Last weekend I had the amazing opportunity to go see Takeda Castle (aka the inspiration for “Laputa: The Castle in the Sky”) with friends! We drove all night to Hyogo prefecture and then hiked to the top of a mountain for about an hour (starting from about 4 am I think). It was freezing cold, but I was sweating by the time I reached our destination. In turn, that means I started to get really cold again once I settled into a viewing spot.
We couldn’t have chosen a better time to see the castle. The fog was extremely thick and everything was bathed in a beautiful purple glow. I could vaguely see the light blue shape of the castle peeking above the clouds. As the sun started to rise, the sea of clouds lit up blue around the mountainous “islands” and the golden castle walls.
Josh took some amazing pictures for us which I will be posting later. Until then, here are a few photos from my cellphone and the friends that went with us!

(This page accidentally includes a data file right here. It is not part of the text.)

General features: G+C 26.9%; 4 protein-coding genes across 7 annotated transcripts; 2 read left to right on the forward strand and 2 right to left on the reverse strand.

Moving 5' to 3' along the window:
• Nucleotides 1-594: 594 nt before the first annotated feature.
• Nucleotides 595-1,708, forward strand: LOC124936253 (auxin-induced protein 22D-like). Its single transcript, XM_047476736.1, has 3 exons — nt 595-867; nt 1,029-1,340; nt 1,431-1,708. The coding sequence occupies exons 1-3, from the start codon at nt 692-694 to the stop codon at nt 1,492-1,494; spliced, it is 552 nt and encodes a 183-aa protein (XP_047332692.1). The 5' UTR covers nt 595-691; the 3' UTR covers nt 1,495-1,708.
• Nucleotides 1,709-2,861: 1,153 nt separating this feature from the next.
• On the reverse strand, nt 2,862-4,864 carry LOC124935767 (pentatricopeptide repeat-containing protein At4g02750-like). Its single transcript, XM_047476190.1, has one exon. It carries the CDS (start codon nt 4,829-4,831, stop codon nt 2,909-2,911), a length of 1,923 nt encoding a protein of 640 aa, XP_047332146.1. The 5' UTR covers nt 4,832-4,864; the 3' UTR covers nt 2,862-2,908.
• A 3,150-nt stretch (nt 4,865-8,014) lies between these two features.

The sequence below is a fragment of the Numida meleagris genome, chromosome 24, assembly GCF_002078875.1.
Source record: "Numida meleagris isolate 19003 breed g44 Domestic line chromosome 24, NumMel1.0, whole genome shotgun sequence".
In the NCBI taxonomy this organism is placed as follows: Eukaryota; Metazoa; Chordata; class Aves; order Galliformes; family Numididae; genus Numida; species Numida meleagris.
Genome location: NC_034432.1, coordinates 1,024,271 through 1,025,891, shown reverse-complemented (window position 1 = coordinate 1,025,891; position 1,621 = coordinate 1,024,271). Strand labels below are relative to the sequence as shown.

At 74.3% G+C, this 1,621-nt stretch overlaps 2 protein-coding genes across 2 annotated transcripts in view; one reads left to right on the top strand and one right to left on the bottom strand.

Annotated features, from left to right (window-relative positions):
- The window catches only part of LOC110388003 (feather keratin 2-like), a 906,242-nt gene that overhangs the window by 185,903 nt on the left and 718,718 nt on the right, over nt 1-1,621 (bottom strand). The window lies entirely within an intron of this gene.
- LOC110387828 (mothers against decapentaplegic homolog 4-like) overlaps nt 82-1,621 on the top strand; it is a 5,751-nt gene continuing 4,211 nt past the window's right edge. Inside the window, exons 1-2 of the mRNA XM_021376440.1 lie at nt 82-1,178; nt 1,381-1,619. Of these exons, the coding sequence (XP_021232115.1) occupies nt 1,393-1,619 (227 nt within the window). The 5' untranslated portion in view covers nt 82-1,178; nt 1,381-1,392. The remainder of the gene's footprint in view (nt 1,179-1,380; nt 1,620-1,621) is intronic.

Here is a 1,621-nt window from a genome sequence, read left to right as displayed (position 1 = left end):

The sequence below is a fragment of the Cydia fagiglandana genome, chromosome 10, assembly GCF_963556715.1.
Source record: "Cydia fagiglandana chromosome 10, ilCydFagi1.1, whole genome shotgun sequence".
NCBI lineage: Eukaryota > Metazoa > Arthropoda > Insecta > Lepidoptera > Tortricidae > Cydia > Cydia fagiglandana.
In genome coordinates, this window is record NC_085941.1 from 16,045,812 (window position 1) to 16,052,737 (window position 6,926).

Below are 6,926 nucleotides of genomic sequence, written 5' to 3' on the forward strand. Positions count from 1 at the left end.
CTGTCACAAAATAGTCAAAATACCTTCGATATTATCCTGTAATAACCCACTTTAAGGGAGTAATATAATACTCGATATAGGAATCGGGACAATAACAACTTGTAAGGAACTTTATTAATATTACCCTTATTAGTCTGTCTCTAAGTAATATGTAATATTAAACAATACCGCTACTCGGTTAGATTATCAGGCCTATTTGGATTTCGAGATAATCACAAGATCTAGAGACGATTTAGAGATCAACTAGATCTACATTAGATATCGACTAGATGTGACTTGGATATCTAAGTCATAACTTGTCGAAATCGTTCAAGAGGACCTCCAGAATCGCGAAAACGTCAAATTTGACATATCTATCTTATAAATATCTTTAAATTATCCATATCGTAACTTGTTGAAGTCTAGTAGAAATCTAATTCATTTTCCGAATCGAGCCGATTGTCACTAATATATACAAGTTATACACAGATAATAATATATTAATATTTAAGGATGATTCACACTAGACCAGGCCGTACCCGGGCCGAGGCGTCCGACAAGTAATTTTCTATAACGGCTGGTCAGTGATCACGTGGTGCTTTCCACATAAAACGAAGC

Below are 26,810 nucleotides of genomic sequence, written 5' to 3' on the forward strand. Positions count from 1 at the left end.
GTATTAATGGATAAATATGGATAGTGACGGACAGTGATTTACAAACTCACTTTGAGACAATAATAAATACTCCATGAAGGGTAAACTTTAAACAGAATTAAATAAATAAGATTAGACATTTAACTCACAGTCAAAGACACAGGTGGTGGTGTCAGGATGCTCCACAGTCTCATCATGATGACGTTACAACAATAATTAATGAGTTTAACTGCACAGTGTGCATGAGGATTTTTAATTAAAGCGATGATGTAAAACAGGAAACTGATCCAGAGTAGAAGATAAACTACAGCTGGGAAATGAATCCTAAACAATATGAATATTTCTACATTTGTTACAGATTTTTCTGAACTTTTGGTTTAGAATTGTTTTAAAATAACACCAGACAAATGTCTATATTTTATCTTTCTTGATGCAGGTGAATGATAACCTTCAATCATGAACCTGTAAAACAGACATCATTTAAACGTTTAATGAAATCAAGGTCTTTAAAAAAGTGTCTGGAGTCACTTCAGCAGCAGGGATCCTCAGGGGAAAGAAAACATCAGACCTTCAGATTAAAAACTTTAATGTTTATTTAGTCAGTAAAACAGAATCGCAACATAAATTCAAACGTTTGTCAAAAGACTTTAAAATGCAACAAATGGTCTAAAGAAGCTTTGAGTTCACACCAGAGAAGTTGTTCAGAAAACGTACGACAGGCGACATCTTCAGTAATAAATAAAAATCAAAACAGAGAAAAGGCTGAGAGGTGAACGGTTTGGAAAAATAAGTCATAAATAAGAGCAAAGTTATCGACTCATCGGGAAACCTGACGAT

Do you remember the t-shirt design contest I entered for Nara AJET (association of JETs)? They have a great scholarship program going for students to study abroad in an English speaking country! I think this is wonderful opportunity for students to experience a new culture and really push their language skills. From the Nara AJET organization: “For the last seven years, Nara AJET has provided 1 to 2 scholarships of up to 100,000 yen per year to students who wish to study abroad in English speaking countries. Our amazing JET community here in Nara has generously funded all of the Scholarships that we’ve awarded thus far….
One of our past recipients wrote us a letter about his time in Australia, where he stayed with a host family: ‘I had wonderful days in Australia. I came into contact with Australian culture. I learned a lot of things. For example, Australian people treasures water and animals. I visited two World Heritages. They were the Great Barrier Reef and Kuranda tropical rainforest. The best memory is my host family. I was able to communicate with them in English. It is a very meaningful thing for me. I go to other countries and want to learn English and culture. Thank you very much, Raimu’ ”
If you would like to donate to this fund, please do so here!